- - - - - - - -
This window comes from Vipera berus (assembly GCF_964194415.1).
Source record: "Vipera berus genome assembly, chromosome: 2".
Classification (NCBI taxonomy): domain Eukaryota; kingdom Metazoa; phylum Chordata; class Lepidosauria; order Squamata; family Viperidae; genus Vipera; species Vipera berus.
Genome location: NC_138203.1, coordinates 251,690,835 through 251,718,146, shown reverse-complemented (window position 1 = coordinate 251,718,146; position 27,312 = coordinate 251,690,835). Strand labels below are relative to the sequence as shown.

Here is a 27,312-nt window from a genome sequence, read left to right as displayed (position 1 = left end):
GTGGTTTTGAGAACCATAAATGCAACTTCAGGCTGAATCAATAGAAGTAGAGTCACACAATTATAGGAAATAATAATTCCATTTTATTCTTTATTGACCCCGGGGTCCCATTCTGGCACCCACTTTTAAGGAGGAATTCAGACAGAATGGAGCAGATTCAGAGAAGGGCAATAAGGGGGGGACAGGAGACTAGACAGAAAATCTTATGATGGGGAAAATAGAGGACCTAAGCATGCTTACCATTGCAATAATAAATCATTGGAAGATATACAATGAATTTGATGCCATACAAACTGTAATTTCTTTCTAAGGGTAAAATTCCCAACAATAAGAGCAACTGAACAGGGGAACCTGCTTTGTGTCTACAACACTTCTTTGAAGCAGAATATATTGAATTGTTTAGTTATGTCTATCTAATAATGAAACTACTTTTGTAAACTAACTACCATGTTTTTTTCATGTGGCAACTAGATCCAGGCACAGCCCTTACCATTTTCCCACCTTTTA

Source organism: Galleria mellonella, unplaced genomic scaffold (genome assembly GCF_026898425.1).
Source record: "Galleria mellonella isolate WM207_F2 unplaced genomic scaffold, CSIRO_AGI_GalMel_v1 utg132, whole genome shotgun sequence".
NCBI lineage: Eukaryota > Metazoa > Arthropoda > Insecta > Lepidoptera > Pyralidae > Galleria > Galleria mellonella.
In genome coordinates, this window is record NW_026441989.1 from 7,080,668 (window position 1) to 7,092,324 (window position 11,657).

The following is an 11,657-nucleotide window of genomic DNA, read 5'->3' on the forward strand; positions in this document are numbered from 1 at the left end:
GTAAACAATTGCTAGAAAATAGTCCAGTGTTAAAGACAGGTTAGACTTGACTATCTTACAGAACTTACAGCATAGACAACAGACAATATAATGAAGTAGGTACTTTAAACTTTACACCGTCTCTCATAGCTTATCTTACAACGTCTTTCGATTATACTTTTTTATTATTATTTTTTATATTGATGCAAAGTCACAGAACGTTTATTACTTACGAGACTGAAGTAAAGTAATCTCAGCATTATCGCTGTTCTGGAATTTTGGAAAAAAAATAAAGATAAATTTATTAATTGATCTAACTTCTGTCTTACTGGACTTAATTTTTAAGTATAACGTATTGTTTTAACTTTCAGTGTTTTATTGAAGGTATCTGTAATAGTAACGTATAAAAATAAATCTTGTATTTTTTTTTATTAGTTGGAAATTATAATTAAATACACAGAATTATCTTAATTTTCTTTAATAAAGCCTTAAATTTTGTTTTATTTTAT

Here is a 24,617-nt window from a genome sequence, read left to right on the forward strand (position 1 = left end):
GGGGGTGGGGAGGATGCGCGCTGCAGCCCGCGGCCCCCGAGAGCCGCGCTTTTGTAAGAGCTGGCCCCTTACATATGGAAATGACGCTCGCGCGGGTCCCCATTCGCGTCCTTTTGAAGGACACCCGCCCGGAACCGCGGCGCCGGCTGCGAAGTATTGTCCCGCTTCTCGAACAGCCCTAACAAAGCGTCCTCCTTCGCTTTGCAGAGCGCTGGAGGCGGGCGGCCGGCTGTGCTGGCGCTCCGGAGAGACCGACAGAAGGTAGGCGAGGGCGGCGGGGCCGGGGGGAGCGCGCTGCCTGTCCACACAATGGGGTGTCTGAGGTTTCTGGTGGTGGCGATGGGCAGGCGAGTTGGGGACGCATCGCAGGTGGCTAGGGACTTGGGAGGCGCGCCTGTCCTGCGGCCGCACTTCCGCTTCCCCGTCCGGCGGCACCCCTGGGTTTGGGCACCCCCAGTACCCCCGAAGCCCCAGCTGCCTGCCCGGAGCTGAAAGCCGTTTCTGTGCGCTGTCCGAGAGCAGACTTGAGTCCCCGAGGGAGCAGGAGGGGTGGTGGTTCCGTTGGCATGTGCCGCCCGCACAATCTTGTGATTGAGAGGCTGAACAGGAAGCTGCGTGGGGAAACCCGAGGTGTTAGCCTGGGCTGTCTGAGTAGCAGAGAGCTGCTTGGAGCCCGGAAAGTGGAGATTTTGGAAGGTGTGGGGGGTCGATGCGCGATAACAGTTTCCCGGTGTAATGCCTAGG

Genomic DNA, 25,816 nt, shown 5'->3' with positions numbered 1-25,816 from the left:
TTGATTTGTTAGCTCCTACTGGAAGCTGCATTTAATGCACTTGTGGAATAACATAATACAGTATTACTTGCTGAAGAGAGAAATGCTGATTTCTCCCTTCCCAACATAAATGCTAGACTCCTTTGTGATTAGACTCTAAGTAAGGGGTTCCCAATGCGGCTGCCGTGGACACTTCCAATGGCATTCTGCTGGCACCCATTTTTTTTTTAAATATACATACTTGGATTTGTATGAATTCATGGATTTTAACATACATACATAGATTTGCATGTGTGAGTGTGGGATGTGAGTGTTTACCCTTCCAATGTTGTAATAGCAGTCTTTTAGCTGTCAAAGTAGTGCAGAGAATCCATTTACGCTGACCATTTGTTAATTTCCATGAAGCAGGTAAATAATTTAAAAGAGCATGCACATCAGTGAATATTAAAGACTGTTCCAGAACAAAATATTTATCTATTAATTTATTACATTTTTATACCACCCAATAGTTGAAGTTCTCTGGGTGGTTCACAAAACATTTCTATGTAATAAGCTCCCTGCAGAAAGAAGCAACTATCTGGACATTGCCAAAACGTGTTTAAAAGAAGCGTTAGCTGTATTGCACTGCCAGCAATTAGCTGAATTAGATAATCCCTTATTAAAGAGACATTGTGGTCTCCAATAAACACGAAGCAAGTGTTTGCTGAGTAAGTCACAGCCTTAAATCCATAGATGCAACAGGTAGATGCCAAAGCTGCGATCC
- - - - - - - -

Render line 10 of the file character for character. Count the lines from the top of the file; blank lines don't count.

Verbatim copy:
In genome coordinates, this window is record NW_026441989.1 from 7,080,668 (window position 1) to 7,092,324 (window position 11,657).